Briefly

Stuff that matters


More Like Coal Yeller

The number of coal-fired power plants under development saw a big hit in the first half of 2016.

According to a new report from CoalSwarm’s Global Coal Plant Tracker, the total amount of coal-fired generating capacity in pre-construction planning dropped from 1,090 gigawatts (GW) in January 2016 to 932 GW in July. That’s a reduction approximately the size of the entire coal-generating capacity of the E.U.

The largest decreases come from from India and China, whose governments announced they would be (slowly) moving away from coal in the aftermath of last December’s climate talks in Paris. In June, India said that no coal plant construction would be needed for at least three years; and in April, China announced restrictions on new coal-fired power plants in 13 provinces.

“The facts on the ground are changing in power markets across the world,” says Ben Caldecott, Director of the Sustainable Finance Programme at the University of Oxford Smith School. “Competition from renewables, concerns about air pollution and water stress, and the fact that new coal is incompatible with climate change, mean that companies and their investors have to respond to these material risks by canceling planned projects.”

The news comes just after the U.S. and China ratified the Paris Agreement at the G20 summit in Chengdu over the weekend. India joined the agreement in April.

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Direct hit

Hurricane Maria has crushed Puerto Rican farmers.

The devastation wiped out 80 percent of Puerto Rico’s agricultural production, according to Puerto Rico’s agriculture secretary, Carlos Flores Ortega. The New York Times visited farmer José A. Rivera after the winds flattened his plantain, yam, and pepper fields.

“There will be no food in Puerto Rico,” Rivera, told the Times. “There is no more agriculture in Puerto Rico. And there won’t be any for a year or longer.”

Food prices will surely rise on the island, although the loss of crops will not necessarily mean people will starve. Puerto Rico imports about 85 percent of its food. Even so, the storm damaged the infrastructure used to distribute imported food, like ports, roads, and stores.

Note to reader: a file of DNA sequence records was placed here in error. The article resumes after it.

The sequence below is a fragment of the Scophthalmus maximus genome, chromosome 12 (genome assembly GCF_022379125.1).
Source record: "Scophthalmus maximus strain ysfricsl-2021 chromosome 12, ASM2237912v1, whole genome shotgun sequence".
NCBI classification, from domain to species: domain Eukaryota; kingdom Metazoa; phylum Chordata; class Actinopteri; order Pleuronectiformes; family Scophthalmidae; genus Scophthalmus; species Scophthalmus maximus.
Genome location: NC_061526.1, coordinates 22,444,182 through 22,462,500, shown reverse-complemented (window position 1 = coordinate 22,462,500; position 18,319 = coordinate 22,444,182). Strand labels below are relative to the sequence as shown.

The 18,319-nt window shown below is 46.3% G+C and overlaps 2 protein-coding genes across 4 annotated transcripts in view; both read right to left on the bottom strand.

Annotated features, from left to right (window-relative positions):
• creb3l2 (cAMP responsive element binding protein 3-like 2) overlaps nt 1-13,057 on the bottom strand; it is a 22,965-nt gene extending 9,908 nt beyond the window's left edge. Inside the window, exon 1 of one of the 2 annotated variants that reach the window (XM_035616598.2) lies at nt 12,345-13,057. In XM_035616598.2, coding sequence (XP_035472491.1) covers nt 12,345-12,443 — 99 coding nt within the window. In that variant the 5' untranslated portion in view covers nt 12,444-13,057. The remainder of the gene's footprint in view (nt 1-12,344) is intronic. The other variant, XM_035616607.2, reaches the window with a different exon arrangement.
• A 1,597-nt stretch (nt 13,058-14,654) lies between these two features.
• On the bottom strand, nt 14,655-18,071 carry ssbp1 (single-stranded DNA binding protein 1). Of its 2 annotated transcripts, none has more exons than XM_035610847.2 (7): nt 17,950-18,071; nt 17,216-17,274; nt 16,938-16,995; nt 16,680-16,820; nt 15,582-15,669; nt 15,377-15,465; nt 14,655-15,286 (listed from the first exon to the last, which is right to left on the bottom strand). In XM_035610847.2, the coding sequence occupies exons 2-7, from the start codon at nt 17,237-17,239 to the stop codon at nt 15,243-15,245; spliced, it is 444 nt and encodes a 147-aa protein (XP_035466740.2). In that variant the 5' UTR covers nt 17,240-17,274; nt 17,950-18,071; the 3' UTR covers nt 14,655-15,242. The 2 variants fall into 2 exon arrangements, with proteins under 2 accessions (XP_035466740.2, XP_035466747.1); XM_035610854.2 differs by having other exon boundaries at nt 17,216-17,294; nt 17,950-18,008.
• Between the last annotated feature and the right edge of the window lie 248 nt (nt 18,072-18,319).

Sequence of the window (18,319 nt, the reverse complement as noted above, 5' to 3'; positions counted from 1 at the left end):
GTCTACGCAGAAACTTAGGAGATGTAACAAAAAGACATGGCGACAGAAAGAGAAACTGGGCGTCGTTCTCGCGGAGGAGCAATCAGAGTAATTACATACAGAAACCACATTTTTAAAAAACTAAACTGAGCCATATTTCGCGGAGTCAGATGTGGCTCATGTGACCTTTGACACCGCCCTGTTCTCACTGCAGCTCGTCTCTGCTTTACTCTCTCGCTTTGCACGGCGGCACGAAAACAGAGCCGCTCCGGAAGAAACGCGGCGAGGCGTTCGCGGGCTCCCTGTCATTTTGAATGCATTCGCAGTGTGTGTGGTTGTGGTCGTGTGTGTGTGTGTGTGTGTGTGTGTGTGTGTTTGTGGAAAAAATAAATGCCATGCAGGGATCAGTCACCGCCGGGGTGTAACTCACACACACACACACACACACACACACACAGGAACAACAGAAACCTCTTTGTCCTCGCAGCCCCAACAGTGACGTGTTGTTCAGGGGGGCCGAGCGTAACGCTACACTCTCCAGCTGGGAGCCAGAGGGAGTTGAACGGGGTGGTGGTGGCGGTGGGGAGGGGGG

On CNN, Puerto Rico Governor Ricardo Rosselló pleaded for aid from Congress. “We need to prevent a humanitarian crisis occurring in America,” he said. FEMA and the Coast Guard are working in the territory.

Flores, the agriculture secretary, appeared to be looking for a silver lining. This may be a chance to rebuild the island’s agriculture so that it is more efficient and sustainable, he told the Times.

As climate change accelerates, we can expect the rate of disasters like this to accelerate as well.


get the memo?

EPA employees eagerly leak documents from their mandatory anti-leaking class.

This week, workers at the federal agency attended a one-hour training course on how to prevent leaks to the press.

In response, they disclosed memos and slideshows from the course to multiple outlets, including The Hill, Reuters, and the Associated Press. Politico received a leaked memo about the class before it even took place.

The training was part of a wider White House crackdown on leaks across federal agencies. Though most EPA staff don’t handle classified files, agency officials wanted to prevent workers from sharing what they called “controlled unclassified information,” citing national security concerns.

Numerous leaks have come out of the EPA this year, beginning with the Trump team’s plan for the agency back in January. Since then, the media has obtained government reports on climate science, Trump’s proposed budget cuts for the agency, and more.

Attorney General Jeff Sessions warned last month that anyone who leaked sensitive government information would be investigated and potentially prosecuted.

And yet, here we are. “It’s ironic that we have an anti-leaking story that is rooted from a leaked memo,” EPA spokesperson Jahan Wilcox told the Hill.


peak avocado

Here’s how the avocado-toast bubble will burst.

Avocado prices are shooting through the stratosphere. They’re so expensive that a real-estate mogul in Australia has blamed city-dwellers’ struggles with high housing costs on the millennial love affair with avocado toast. Avocados are about as trendy as a fruit can get (witness the avocado bar in Brooklyn).

Demand is high (the average American now eats seven pounds of avocados a year) and supply is low. A trend toward drier climate in growing regions, and Trumpian trade wars could make avocados still more precious. But there’s hope in form of basic economics.